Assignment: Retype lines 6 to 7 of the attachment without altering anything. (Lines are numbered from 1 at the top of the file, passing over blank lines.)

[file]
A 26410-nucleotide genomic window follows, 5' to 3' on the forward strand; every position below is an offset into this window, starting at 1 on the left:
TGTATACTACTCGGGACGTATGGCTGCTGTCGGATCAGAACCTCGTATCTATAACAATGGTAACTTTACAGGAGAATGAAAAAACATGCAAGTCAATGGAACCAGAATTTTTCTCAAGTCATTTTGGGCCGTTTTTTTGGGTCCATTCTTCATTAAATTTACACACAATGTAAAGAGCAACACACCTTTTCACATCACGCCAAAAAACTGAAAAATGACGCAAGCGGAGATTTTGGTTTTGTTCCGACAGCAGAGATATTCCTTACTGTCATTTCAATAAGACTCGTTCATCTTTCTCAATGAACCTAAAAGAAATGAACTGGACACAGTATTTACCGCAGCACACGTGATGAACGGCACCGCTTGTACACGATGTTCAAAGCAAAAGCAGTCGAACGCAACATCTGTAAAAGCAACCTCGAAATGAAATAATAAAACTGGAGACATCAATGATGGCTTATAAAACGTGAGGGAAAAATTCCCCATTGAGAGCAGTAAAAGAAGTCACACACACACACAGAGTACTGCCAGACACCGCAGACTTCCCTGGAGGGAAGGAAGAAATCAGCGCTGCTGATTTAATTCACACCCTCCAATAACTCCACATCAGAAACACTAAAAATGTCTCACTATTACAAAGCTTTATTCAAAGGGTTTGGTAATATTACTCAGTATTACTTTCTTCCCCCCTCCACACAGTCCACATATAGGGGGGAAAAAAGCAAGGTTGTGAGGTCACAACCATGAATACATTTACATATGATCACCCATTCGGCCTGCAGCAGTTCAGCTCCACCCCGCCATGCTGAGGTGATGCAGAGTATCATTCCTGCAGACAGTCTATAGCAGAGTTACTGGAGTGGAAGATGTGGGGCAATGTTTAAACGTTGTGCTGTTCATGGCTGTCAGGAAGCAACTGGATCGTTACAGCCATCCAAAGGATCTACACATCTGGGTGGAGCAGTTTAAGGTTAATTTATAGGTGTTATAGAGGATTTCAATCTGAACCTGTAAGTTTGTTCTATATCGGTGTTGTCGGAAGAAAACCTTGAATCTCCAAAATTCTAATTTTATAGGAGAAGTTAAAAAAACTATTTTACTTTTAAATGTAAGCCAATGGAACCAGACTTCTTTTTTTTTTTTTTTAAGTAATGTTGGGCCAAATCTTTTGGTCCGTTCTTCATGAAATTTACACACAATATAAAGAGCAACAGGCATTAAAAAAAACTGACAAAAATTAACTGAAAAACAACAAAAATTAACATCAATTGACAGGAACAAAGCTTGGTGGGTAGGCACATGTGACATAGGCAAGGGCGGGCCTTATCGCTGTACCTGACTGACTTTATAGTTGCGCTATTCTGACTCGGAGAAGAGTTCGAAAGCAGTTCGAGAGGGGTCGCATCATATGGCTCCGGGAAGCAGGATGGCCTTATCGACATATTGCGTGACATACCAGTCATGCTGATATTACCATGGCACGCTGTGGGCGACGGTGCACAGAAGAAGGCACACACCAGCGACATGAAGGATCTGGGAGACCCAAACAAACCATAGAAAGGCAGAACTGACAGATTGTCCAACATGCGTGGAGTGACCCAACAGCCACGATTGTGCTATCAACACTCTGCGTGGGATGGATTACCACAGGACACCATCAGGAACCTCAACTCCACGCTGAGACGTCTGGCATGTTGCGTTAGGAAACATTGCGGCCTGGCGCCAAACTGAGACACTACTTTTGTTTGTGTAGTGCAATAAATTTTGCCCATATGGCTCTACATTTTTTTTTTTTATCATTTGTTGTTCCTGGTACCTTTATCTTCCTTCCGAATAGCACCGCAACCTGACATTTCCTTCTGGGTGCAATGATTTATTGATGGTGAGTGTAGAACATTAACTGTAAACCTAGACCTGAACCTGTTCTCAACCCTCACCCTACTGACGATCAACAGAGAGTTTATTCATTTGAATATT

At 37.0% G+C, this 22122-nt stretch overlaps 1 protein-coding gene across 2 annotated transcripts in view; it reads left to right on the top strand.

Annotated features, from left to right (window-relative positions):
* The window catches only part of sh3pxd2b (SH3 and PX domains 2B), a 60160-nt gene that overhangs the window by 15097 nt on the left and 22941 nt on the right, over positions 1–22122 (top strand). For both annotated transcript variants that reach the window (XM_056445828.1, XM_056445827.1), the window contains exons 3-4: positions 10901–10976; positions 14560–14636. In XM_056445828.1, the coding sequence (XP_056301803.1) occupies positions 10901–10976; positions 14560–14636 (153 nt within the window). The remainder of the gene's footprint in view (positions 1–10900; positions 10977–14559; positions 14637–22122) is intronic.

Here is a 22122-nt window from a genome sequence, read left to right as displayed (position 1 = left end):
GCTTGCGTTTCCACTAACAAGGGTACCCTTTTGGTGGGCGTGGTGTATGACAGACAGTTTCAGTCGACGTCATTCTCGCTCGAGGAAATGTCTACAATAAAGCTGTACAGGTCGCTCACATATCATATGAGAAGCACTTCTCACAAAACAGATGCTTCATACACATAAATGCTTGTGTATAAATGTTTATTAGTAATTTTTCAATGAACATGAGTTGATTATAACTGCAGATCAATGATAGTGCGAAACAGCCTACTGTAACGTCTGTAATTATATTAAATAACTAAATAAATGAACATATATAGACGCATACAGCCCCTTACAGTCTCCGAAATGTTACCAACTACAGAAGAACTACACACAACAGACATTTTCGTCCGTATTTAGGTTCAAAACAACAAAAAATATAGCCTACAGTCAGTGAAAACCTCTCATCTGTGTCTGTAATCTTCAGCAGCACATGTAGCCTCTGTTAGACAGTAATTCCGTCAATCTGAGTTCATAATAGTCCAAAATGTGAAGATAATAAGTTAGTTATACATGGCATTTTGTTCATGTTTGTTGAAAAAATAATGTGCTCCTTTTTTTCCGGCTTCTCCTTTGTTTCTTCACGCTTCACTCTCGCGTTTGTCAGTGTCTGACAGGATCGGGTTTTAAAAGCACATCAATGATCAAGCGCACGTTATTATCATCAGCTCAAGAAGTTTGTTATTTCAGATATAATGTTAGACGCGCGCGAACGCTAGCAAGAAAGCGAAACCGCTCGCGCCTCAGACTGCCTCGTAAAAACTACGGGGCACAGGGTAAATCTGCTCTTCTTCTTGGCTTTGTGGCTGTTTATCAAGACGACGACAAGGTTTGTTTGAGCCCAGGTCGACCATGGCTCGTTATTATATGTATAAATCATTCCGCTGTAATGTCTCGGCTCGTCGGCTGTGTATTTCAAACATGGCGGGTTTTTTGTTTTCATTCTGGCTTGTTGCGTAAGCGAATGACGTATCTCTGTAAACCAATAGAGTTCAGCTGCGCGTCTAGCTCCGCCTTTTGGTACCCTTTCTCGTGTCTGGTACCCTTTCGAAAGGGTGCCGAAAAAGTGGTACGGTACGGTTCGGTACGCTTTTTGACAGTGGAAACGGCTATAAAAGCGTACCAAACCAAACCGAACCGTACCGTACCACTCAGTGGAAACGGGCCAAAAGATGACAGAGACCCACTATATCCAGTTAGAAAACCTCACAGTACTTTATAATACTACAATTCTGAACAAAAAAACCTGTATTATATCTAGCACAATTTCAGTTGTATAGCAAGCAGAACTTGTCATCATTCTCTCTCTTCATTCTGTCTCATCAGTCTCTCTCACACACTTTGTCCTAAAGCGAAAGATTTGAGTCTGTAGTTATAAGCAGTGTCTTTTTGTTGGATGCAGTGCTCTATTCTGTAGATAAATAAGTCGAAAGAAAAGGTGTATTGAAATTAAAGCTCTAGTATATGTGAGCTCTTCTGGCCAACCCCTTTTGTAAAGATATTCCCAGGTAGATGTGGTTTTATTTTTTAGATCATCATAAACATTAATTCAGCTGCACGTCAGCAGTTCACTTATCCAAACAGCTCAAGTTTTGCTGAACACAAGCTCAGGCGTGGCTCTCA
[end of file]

Here is a 22122-nt window from a genome sequence, read left to right as displayed (position 1 = left end):
GCTTGCGTTTCCACTAACAAGGGTACCCTTTTGGTGGGCGTGGTGTATGACAGACAGTTTCAGTCGACGTCATTCTCGCTCGAGGAAATGTCTACAATAAAGCTGTACAGGTCGCTCACATATCATATGAGAAGCACTTCTCACAAAACAGATGCTTCATACACATAAATGCTTGTGTATAAATGTTTATTAGTAATTTTTCAATGAACATGAGTTGATTATAACTGCAGATCAATGATAGTGCGAAACAGCCTACTGTAACGTCTGTAATTATATTAAATAACTAAATAAATGAACATATATAGACGCATACAGCCCCTTACAGTCTCCGAAATGTTACCAACTACAGAAGAACTACACACAACAGACATTTTCGTCCGTATTTAGGTTCAAAACAACAAAAAATATAGCCTACAGTCAGTGAAAACCTCTCATCTGTGTCTGTAATCTTCAGCAGCACATGTAGCCTCTGTTAGACAGTAATTCCGTCAATCTGAGTTCATAATAGTCCAAAATGTGAAGATAATAAGTTAGTTATACATGGCATTTTGTTCATGTTTGTTGAAAAAATAATGTGCTCCTTTTTTTCCGGCTTCTCCTTTGTTTCTTCACGCTTCACTCTCGCGTTTGTCAGTGTCTGACAGGATCGGGTTTTAAAAGCACATCAATGATCAAGCGCACGTTATTATCATCAGCTCAAGAAGTTTGTTATTTCAGATATAATGTTAGACGCGCGCGAACGCTAGCAAGAAAGCGAAACCGCTCGCGCCTCAGACTGCCTCGTAAAAACTACGGGGCACAGGGTAAATCTGCTCTTCTTCTTGGCTTTGTGGCTGTTTATCAAGACGACGACAAGGTTTGTTTGAGCCCAGGTCGACCATGGCTCGTTATTATATGTATAAATCATTCCGCTGTAATGTCTCGGCTCGTCGGCTGTGTATTTCAAACATGGCGGGTTTTTTGTTTTCATTCTGGCTTGTTGCGTAAGCGAATGACGTATCTCTGTAAACCAATAGAGTTCAGCTGCGCGTCTAGCTCCGCCTTTTGGTACCCTTTCTCGTGTCTGGTACCCTTTCGAAAGGGTGCCGAAAAAGTGGTACGGTACGGTTCGGTACGCTTTTTGACAGTGGAAACGGCTATAAAAGCGTACCAAACCAAACCGAACCGTACCGTACCACTCAGTGGAAACGGGCCAAAAGATGACAGAGACCCACTATATCCAGTTAGAAAACCTCACAGTACTTTATAATACTACAATTCTGAACAAAAAAACCTGTATTATATCTAGCACAATTTCAGTTGTATAGCAAGCAGAACTTGTCATCATTCTCTCTCTTCATTCTGTCTCATCAGTCTCTCTCACACACTTTGTCCTAAAGCGAAAGATTTGAGTCTGTAGTTATAAGCAGTGTCTTTTTGTTGGATGCAGTGCTCTATTCTGTAGATAAATAAGTCGAAAGAAAAGGTGTATTGAAATTAAAGCTCTAGTATATGTGAGCTCTTCTGGCCAACCCCTTTTGTAAAGATATTCCCAGGTAGATGTGGTTTTATTTTTTAGATCATCATAAACATTAATTCAGCTGCACGTCAGCAGTTCACTTATCCAAACAGCTCAAGTTTTGCTGAACACAAGCTCAGGCGTGGCTCTCA